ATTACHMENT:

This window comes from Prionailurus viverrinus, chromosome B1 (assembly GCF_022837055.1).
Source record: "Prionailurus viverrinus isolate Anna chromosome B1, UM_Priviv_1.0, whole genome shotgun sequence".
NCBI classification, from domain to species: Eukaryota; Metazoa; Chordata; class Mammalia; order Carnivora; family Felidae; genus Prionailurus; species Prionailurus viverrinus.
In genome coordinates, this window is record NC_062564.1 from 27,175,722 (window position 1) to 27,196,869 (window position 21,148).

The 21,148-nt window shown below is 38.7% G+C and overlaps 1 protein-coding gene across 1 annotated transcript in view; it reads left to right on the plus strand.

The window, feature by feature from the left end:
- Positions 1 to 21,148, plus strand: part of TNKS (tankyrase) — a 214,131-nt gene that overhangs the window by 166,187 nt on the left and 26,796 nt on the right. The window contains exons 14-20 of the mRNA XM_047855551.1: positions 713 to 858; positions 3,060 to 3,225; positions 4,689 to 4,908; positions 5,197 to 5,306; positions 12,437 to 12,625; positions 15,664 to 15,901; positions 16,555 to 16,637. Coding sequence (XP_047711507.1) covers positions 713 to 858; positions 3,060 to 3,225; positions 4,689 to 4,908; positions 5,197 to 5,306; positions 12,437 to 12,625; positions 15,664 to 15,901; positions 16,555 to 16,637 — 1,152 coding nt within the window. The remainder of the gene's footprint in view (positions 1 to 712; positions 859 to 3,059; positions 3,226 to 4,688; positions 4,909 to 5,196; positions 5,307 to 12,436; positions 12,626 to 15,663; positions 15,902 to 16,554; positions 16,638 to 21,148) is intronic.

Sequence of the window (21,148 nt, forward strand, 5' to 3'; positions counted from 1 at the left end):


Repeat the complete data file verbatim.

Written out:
This window comes from Prionailurus viverrinus, chromosome B1 (assembly GCF_022837055.1).
Source record: "Prionailurus viverrinus isolate Anna chromosome B1, UM_Priviv_1.0, whole genome shotgun sequence".
NCBI classification, from domain to species: Eukaryota; Metazoa; Chordata; class Mammalia; order Carnivora; family Felidae; genus Prionailurus; species Prionailurus viverrinus.
In genome coordinates, this window is record NC_062564.1 from 27,175,722 (window position 1) to 27,196,869 (window position 21,148).

The 21,148-nt window shown below is 38.7% G+C and overlaps 1 protein-coding gene across 1 annotated transcript in view; it reads left to right on the plus strand.

The window, feature by feature from the left end:
- Positions 1 to 21,148, plus strand: part of TNKS (tankyrase) — a 214,131-nt gene that overhangs the window by 166,187 nt on the left and 26,796 nt on the right. The window contains exons 14-20 of the mRNA XM_047855551.1: positions 713 to 858; positions 3,060 to 3,225; positions 4,689 to 4,908; positions 5,197 to 5,306; positions 12,437 to 12,625; positions 15,664 to 15,901; positions 16,555 to 16,637. Coding sequence (XP_047711507.1) covers positions 713 to 858; positions 3,060 to 3,225; positions 4,689 to 4,908; positions 5,197 to 5,306; positions 12,437 to 12,625; positions 15,664 to 15,901; positions 16,555 to 16,637 — 1,152 coding nt within the window. The remainder of the gene's footprint in view (positions 1 to 712; positions 859 to 3,059; positions 3,226 to 4,688; positions 4,909 to 5,196; positions 5,307 to 12,436; positions 12,626 to 15,663; positions 15,902 to 16,554; positions 16,638 to 21,148) is intronic.

Sequence of the window (21,148 nt, forward strand, 5' to 3'; positions counted from 1 at the left end):